Friday, August 10, 2012

Wanted: Shoes you don't have to tie

A Florida teen with cerebral palsy is asking Nike CEO Mark Parker to design a line of shoes you don't have to tie.

Nice Kicks, a shoe blog by Matt Halfhill, has promised that for every retweet of this video marked with the hashtag #NIKELETTER, they'll send a postcard to Nike’s CEO in support of the idea:

Matthew Walzer, 16, who wears Nike basketball shoes for ankle support, writes:

"If Nike would design and produce basketball and running shoes with moderate support and some kind of closure system that could be used by everyone, Nike could create a shoe line that attracts people that face the same physical challenges I did and still do, yet it could still be possible for anyone to wear them."

That kind of shoe would be perfect for my son Ben, and I'm sure for many other kids and adults with hand problems -- as well as for on-the-go folks who don't feel like taking the time to bend down and tie two shoelaces.

Let's get tweeting! Louise

**Please read this update from Matthew Walzer


Hi Catherine -- I think the design and materials are up to Nike. Let's hope they respond!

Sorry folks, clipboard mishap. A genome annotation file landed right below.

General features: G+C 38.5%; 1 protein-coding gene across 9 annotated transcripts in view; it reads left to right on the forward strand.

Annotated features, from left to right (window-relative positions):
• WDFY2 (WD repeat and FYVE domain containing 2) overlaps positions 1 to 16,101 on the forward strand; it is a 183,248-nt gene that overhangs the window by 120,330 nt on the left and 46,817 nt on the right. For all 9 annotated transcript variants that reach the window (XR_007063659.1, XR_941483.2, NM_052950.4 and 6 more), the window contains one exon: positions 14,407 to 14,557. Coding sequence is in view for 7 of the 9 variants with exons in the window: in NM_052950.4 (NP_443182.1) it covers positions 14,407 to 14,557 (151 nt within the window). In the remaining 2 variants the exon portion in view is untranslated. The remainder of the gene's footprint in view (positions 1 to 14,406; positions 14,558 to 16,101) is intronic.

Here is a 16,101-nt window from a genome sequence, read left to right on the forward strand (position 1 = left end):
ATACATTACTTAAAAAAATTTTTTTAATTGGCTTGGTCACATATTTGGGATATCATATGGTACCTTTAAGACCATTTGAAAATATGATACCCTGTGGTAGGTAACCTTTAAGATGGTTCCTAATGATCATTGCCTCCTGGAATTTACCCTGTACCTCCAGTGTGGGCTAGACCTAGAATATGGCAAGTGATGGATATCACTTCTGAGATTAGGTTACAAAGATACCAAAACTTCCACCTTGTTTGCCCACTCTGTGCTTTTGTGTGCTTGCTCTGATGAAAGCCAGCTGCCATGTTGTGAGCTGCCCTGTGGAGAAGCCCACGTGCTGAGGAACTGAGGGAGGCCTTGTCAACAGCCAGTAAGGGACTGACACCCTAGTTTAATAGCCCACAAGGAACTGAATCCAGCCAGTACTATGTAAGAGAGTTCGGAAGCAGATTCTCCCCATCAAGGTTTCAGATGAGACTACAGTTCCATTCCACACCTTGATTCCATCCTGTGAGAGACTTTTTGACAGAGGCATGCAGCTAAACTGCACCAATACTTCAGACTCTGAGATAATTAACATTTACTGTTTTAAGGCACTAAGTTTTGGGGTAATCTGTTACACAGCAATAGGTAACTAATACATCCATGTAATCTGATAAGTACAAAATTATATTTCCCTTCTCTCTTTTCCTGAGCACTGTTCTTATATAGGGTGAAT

From one Matthew to another I have to say, "I feel this kids pain!" And as much as I like Nike products, the only running shoe that you don't need to tie is made by "ecco". Although there not high-tops, which flies against convention for those who ware leg braces, they provide a great fit and plenty of support.

Here is the link:


Hoping that Nike can give him some shoes.

Thanks everyone! When I checked the other day, the campaign didn't seem to be gaining much momentum (in fact there were some negative comments left on the shoe blog that is supporting the campaign). Thanks for the link Matt!

Hi5! 'EnjoyHi5Autism' sites are sharing Matthew Walzer's Open Letter to Nike. Remember, Nice Kicks @nicekicks will send free postcards for @matthewwalzer24 to Nike when you tweet using hashtag #NIKELETTER. Thanks! Also, for 'BLOOM-Parenting Kids with Disabilities' and more posts about cerebral palsy, special needs and other disability topics, see "disAbilityvoice - Disability Rights Advocate" believes 'People with disAbilities are Value-ABLE.' .